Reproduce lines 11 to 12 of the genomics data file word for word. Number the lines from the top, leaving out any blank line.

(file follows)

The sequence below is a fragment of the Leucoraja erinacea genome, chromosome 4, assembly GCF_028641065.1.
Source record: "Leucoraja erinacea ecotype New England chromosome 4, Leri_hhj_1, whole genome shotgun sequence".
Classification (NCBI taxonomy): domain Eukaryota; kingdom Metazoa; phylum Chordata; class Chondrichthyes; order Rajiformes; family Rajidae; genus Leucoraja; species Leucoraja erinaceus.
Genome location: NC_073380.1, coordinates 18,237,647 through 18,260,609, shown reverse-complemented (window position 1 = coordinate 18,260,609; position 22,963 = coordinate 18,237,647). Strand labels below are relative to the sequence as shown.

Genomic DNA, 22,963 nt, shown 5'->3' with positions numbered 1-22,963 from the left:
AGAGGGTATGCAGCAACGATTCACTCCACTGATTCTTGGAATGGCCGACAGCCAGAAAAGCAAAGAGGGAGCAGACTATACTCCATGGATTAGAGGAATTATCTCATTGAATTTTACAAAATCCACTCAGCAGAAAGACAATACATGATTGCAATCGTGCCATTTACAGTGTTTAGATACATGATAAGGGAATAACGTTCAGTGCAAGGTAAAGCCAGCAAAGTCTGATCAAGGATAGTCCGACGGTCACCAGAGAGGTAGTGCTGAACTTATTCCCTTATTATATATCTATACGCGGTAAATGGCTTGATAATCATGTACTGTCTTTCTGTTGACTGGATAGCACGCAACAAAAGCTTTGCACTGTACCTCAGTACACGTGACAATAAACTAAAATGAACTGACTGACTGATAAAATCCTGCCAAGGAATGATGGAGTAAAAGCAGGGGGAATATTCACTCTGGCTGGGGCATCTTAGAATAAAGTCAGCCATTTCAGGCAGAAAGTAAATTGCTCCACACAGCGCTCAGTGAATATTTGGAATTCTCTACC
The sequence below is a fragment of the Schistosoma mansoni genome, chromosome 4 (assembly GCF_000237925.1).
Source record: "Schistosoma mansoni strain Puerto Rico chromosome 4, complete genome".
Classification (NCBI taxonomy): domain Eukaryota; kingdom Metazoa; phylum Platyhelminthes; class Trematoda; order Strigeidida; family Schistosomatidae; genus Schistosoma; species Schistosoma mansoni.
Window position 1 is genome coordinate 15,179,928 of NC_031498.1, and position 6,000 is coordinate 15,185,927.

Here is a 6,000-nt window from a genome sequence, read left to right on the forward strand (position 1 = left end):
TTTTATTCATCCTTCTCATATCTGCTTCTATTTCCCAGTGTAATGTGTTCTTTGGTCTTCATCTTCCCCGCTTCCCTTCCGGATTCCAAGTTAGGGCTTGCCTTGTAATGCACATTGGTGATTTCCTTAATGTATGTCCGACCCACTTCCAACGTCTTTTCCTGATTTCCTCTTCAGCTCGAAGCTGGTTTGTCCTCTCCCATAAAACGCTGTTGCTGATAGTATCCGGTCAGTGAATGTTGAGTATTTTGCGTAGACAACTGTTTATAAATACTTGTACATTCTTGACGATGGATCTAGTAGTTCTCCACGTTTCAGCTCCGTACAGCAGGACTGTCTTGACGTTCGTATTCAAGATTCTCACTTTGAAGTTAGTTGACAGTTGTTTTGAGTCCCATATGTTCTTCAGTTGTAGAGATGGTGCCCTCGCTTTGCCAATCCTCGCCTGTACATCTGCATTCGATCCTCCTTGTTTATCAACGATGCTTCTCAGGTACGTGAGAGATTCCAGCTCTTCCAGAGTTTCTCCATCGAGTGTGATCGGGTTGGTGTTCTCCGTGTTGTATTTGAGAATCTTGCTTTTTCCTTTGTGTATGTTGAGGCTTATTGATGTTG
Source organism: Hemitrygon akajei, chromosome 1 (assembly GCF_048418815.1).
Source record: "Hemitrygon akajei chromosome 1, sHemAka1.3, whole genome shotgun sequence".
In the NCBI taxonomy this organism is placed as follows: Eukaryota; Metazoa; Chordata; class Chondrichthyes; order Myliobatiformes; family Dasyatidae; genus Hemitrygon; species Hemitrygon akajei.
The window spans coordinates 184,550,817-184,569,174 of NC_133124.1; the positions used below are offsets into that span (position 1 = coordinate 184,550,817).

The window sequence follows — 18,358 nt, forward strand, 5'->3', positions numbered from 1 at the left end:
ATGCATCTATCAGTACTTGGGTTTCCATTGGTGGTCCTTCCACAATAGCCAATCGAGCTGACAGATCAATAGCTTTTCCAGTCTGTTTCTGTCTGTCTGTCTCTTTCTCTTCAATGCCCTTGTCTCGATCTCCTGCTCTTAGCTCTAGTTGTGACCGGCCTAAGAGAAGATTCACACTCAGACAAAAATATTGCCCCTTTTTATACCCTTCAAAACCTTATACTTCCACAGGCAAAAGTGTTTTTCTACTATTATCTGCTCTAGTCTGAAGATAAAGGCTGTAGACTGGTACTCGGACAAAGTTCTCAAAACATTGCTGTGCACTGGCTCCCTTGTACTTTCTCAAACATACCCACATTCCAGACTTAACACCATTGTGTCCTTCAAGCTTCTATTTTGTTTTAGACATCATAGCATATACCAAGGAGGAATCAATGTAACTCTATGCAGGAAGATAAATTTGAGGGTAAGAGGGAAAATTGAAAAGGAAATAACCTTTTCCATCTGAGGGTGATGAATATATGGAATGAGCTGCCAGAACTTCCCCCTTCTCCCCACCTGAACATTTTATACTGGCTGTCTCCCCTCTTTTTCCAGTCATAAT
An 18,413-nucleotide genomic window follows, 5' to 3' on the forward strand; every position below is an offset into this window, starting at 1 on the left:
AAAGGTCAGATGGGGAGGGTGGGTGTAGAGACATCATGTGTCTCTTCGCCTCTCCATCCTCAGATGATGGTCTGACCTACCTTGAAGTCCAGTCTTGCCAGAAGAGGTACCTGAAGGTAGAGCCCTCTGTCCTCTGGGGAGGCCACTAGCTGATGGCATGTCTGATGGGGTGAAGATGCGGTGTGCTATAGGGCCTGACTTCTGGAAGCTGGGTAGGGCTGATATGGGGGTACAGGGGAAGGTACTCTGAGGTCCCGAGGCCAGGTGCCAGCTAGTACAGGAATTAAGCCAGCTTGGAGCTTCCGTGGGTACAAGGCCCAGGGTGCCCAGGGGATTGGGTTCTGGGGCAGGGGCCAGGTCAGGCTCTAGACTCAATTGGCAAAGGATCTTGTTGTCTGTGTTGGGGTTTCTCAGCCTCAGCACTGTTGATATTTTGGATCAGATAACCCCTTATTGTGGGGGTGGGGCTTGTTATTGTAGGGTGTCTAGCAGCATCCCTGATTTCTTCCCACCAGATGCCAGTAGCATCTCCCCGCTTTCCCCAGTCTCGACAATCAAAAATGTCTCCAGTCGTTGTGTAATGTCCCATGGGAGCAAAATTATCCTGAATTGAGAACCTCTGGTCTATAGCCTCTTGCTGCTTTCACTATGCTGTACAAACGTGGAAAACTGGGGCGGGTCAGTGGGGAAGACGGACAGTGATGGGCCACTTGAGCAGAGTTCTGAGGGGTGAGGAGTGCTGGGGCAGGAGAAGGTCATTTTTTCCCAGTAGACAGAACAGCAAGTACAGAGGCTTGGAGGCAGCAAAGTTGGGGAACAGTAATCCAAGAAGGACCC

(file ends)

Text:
Here is a 6,000-nt window from a genome sequence, read left to right on the forward strand (position 1 = left end):
TTTTATTCATCCTTCTCATATCTGCTTCTATTTCCCAGTGTAATGTGTTCTTTGGTCTTCATCTTCCCCGCTTCCCTTCCGGATTCCAAGTTAGGGCTTGCCTTGTAATGCACATTGGTGATTTCCTTAATGTATGTCCGACCCACTTCCAACGTCTTTTCCTGATTTCCTCTTCAGCTCGAAGCTGGTTTGTCCTCTCCCATAAAACGCTGTTGCTGATAGTATCCGGTCAGTGAATGTTGAGTATTTTGCGTAGACAACTGTTTATAAATACTTGTACATTCTTGACGATGGATCTAGTAGTTCTCCACGTTTCAGCTCCGTACAGCAGGACTGTCTTGACGTTCGTATTCAAGATTCTCACTTTGAAGTTAGTTGACAGTTGTTTTGAGTCCCATATGTTCTTCAGTTGTAGAGATGGTGCCCTCGCTTTGCCAATCCTCGCCTGTACATCTGCATTCGATCCTCCTTGTTTATCAACGATGCTTCTCAGGTACGTGAGAGATTCCAGCTCTTCCAGAGTTTCTCCATCGAGTGTGATCGGGTTGGTGTTCTCCGTGTTGTATTTGAGAATCTTGCTTTTTCCTTTGTGTATGTTGAGGCTTATTGATGTTG